I’ve won a lot of big games in my life, but if we’re being honest I’ve lost a lot of big games too…maybe even more than I’ve won. No one likes to lose. Fact. There is nothing glamorous or heart warming or thrilling about losing. Most of the time it feels like you’ve been punched in the stomach. But the only thing worse than a loser, in my opinion, is a sore loser. The thing is, at some point or another everyone in life loses. Some lose early and some lose late. Some lose a lot and the lucky ones lose a little. But it’s impossible to escape entirely.
Two weeks ago my club team, the Dublin Meteors, had the opportunity to play in the National Cup Final game. We were coming off a winning streak and feeling confident as a team in our chances to take home the cup. To save you the suspense, we ended up losing. Despite the amount of loses I’ve accrued in my lifetime, this one hit me harder than I expected. I knew it would most likely be the last championship I would compete for as a member of a team. There is something indescribable about the transformation you undergo as a team in the quest for a championship. You learn a lot about yourself and your teammates in the process. You grow together as a unit because you share the same mission and ultimate purpose. You learn to put differences aside and pick each other up when you’re down, you become resilient and determined and passionate about the work you’re putting in. More than anything, you fall in love with the journey, so much so that when the final result hits, win or lose, you realize it’s the journey you’ll miss the most. I cried a lot after we lost. I cried because of how close we’d become, and how many of our fans were in attendance. I cried thinking about the hours of hard work we put in and I cried because I felt that I’d let the club and my teammates down. I didn’t care about a piece of metal or a championship title; I cared about what it all stood for.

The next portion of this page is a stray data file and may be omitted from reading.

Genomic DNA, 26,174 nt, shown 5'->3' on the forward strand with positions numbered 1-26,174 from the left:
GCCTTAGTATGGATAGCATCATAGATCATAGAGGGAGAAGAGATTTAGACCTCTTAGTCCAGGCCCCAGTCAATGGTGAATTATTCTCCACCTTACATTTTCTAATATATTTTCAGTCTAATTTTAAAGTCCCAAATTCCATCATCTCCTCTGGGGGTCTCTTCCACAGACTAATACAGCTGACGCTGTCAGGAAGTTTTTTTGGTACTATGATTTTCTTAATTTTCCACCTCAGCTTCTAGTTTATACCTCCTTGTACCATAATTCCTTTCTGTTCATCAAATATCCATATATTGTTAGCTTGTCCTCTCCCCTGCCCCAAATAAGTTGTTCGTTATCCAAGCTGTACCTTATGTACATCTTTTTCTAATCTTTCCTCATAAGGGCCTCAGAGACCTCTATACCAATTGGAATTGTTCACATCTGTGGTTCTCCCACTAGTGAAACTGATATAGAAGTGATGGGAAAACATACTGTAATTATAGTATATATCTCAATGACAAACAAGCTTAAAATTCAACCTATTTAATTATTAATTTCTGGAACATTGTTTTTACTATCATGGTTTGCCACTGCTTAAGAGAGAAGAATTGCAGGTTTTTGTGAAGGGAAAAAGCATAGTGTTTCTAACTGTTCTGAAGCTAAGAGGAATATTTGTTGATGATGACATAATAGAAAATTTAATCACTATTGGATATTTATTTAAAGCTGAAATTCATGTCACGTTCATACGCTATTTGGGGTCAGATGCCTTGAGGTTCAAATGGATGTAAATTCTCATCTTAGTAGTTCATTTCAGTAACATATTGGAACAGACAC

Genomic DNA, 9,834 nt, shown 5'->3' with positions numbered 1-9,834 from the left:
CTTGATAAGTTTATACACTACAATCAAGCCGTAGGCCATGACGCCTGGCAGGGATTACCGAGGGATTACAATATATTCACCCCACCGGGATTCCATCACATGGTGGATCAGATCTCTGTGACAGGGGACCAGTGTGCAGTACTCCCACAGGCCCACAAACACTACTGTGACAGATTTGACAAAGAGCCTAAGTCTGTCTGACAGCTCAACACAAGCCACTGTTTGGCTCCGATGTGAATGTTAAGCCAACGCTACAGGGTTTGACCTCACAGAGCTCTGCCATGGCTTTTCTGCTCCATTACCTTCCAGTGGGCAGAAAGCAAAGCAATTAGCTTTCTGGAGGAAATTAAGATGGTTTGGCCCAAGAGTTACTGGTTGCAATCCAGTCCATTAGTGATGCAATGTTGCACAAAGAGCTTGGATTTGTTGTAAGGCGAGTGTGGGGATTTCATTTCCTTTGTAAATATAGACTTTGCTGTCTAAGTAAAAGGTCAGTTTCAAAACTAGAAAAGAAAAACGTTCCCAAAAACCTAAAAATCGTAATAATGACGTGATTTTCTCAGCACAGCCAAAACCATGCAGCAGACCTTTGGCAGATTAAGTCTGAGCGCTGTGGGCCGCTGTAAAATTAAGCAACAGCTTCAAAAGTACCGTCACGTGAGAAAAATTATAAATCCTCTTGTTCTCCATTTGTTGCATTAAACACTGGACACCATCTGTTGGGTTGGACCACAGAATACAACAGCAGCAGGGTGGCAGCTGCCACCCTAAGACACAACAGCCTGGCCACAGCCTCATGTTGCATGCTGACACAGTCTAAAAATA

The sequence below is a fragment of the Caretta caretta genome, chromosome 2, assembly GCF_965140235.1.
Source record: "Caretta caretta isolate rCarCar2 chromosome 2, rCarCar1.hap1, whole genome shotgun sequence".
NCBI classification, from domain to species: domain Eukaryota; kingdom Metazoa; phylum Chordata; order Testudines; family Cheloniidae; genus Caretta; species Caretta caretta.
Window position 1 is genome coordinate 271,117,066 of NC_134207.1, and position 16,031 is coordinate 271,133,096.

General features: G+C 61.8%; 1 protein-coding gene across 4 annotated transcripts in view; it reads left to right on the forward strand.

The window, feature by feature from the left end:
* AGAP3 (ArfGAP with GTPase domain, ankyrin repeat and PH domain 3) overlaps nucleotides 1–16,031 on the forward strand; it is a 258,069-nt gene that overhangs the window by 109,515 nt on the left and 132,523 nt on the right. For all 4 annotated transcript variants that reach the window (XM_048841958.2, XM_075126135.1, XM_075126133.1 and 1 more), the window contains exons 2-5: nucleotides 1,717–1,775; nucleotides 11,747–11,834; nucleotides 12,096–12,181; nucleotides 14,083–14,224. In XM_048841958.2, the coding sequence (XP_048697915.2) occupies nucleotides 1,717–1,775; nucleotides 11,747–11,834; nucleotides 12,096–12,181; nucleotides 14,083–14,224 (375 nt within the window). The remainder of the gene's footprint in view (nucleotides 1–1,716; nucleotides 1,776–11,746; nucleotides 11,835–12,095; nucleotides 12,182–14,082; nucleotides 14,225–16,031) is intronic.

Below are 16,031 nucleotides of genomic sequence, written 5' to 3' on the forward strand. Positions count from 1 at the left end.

After the game our team headed to The Goat Pub to share some food and pints in celebration of a great weekend. As I looked around the table, I couldn’t help but think about all that I had gained from this “loss”. Somewhere in between arriving in Ireland and losing the cup game, I had joined a family and settled into a new home. It hurt so much because of how deeply I cared for these people, and the impact they’ve had on my experience thus far. In the end, I think life is about always finding the silver lining. A loss should light a fire inside you to come back that much stronger in pursuit of your goals, but it should never deter you from appreciating the bigger picture. We all lose, we all face adversity; but we get to decide how we respond. We have a choice to make. A week after our cup game, the Patriots went on to lose the super bowl. If you read my last blog post, you can guess how I felt about it. But what touched me the most, was the way that Tom Brady responded. After days of reflection, which I’m sure included tears and anger and regret, he issued a statement. Instead of talking about what went wrong in the game he chose to talk about what he was grateful for. He congratulated the other team and thanked everyone who had made his journey to the Super Bowl so memorable. He lost with grace.
Winning is an amazing feeling, but to me, true victory comes from always finding the silver lining in a situation, win or lose. The grief you feel from a loss is simply a reminder that you’ve loved and cared and lived. I think that we should all aspire for victory and inspire victory in others. At our lowest moments, we should strive to remember that life is not about keeping score, it’s not about the result when the game clock hits zero, it’s about the moments leading up to the buzzer. I’m so grateful for the highs and lows that have made the first half of my journey as a victory scholar unforgettable.